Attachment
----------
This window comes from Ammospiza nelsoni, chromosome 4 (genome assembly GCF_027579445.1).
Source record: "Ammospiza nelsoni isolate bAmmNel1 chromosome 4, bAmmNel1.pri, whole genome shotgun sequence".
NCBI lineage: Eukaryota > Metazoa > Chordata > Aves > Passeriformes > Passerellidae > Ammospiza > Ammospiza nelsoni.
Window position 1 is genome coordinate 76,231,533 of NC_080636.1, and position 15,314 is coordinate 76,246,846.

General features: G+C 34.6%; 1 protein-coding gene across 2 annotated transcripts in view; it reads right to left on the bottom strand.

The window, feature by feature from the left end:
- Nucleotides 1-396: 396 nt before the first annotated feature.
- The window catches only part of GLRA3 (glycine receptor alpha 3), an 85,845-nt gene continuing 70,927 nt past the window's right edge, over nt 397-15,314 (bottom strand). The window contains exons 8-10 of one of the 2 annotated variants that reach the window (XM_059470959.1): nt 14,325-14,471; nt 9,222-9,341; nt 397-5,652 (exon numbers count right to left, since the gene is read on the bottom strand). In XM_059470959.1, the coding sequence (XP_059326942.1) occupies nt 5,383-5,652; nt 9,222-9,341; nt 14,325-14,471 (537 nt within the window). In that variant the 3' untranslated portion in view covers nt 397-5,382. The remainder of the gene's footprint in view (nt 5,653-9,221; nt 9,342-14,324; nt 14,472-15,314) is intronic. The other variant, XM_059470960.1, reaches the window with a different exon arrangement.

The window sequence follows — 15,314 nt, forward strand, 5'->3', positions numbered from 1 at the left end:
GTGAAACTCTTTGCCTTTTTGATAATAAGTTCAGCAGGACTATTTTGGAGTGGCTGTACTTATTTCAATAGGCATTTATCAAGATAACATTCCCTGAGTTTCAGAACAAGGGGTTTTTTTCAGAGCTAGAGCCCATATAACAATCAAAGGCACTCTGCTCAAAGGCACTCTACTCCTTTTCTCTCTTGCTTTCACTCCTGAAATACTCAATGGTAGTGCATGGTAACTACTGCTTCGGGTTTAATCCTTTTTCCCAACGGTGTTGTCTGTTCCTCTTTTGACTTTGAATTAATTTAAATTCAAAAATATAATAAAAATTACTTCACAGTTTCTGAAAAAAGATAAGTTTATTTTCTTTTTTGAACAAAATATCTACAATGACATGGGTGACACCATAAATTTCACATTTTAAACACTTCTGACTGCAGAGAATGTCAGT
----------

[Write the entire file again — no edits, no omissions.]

This window comes from Ammospiza nelsoni, chromosome 4 (genome assembly GCF_027579445.1).
Source record: "Ammospiza nelsoni isolate bAmmNel1 chromosome 4, bAmmNel1.pri, whole genome shotgun sequence".
NCBI lineage: Eukaryota > Metazoa > Chordata > Aves > Passeriformes > Passerellidae > Ammospiza > Ammospiza nelsoni.
Window position 1 is genome coordinate 76,231,533 of NC_080636.1, and position 15,314 is coordinate 76,246,846.

General features: G+C 34.6%; 1 protein-coding gene across 2 annotated transcripts in view; it reads right to left on the bottom strand.

The window, feature by feature from the left end:
- Nucleotides 1-396: 396 nt before the first annotated feature.
- The window catches only part of GLRA3 (glycine receptor alpha 3), an 85,845-nt gene continuing 70,927 nt past the window's right edge, over nt 397-15,314 (bottom strand). The window contains exons 8-10 of one of the 2 annotated variants that reach the window (XM_059470959.1): nt 14,325-14,471; nt 9,222-9,341; nt 397-5,652 (exon numbers count right to left, since the gene is read on the bottom strand). In XM_059470959.1, the coding sequence (XP_059326942.1) occupies nt 5,383-5,652; nt 9,222-9,341; nt 14,325-14,471 (537 nt within the window). In that variant the 3' untranslated portion in view covers nt 397-5,382. The remainder of the gene's footprint in view (nt 5,653-9,221; nt 9,342-14,324; nt 14,472-15,314) is intronic. The other variant, XM_059470960.1, reaches the window with a different exon arrangement.

The window sequence follows — 15,314 nt, forward strand, 5'->3', positions numbered from 1 at the left end:
GTGAAACTCTTTGCCTTTTTGATAATAAGTTCAGCAGGACTATTTTGGAGTGGCTGTACTTATTTCAATAGGCATTTATCAAGATAACATTCCCTGAGTTTCAGAACAAGGGGTTTTTTTCAGAGCTAGAGCCCATATAACAATCAAAGGCACTCTGCTCAAAGGCACTCTACTCCTTTTCTCTCTTGCTTTCACTCCTGAAATACTCAATGGTAGTGCATGGTAACTACTGCTTCGGGTTTAATCCTTTTTCCCAACGGTGTTGTCTGTTCCTCTTTTGACTTTGAATTAATTTAAATTCAAAAATATAATAAAAATTACTTCACAGTTTCTGAAAAAAGATAAGTTTATTTTCTTTTTTGAACAAAATATCTACAATGACATGGGTGACACCATAAATTTCACATTTTAAACACTTCTGACTGCAGAGAATGTCAGT